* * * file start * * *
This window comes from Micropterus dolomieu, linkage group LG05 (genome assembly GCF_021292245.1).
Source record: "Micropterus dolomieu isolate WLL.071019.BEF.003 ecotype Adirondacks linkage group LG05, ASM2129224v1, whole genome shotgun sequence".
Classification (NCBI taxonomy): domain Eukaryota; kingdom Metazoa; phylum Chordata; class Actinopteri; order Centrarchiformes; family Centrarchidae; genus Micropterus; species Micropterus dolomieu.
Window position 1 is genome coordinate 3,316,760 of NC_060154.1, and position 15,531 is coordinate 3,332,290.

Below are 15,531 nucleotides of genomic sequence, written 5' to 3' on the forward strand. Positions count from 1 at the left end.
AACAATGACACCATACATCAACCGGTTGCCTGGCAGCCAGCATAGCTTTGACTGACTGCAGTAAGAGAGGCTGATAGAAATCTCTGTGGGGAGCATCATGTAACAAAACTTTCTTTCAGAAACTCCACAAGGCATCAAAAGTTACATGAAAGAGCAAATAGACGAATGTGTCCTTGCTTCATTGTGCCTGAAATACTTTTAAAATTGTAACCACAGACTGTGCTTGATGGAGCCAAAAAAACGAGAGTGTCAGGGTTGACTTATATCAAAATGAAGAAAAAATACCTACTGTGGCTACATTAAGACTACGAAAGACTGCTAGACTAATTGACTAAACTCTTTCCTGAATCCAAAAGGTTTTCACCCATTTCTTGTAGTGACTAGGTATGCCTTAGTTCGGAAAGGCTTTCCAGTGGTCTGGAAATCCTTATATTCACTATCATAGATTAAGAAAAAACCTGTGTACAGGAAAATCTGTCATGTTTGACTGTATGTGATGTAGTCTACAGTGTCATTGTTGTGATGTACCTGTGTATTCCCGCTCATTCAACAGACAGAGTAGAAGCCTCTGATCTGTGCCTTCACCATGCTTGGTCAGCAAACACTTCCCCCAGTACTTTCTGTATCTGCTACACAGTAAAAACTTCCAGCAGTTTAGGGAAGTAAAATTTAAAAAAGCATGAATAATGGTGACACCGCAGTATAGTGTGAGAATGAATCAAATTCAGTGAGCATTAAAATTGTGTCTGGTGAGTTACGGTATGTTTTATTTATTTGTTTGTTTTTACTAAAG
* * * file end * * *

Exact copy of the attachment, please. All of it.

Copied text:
This window comes from Micropterus dolomieu, linkage group LG05 (genome assembly GCF_021292245.1).
Source record: "Micropterus dolomieu isolate WLL.071019.BEF.003 ecotype Adirondacks linkage group LG05, ASM2129224v1, whole genome shotgun sequence".
Classification (NCBI taxonomy): domain Eukaryota; kingdom Metazoa; phylum Chordata; class Actinopteri; order Centrarchiformes; family Centrarchidae; genus Micropterus; species Micropterus dolomieu.
Window position 1 is genome coordinate 3,316,760 of NC_060154.1, and position 15,531 is coordinate 3,332,290.

Below are 15,531 nucleotides of genomic sequence, written 5' to 3' on the forward strand. Positions count from 1 at the left end.
AACAATGACACCATACATCAACCGGTTGCCTGGCAGCCAGCATAGCTTTGACTGACTGCAGTAAGAGAGGCTGATAGAAATCTCTGTGGGGAGCATCATGTAACAAAACTTTCTTTCAGAAACTCCACAAGGCATCAAAAGTTACATGAAAGAGCAAATAGACGAATGTGTCCTTGCTTCATTGTGCCTGAAATACTTTTAAAATTGTAACCACAGACTGTGCTTGATGGAGCCAAAAAAACGAGAGTGTCAGGGTTGACTTATATCAAAATGAAGAAAAAATACCTACTGTGGCTACATTAAGACTACGAAAGACTGCTAGACTAATTGACTAAACTCTTTCCTGAATCCAAAAGGTTTTCACCCATTTCTTGTAGTGACTAGGTATGCCTTAGTTCGGAAAGGCTTTCCAGTGGTCTGGAAATCCTTATATTCACTATCATAGATTAAGAAAAAACCTGTGTACAGGAAAATCTGTCATGTTTGACTGTATGTGATGTAGTCTACAGTGTCATTGTTGTGATGTACCTGTGTATTCCCGCTCATTCAACAGACAGAGTAGAAGCCTCTGATCTGTGCCTTCACCATGCTTGGTCAGCAAACACTTCCCCCAGTACTTTCTGTATCTGCTACACAGTAAAAACTTCCAGCAGTTTAGGGAAGTAAAATTTAAAAAAGCATGAATAATGGTGACACCGCAGTATAGTGTGAGAATGAATCAAATTCAGTGAGCATTAAAATTGTGTCTGGTGAGTTACGGTATGTTTTATTTATTTGTTTGTTTTTACTAAAG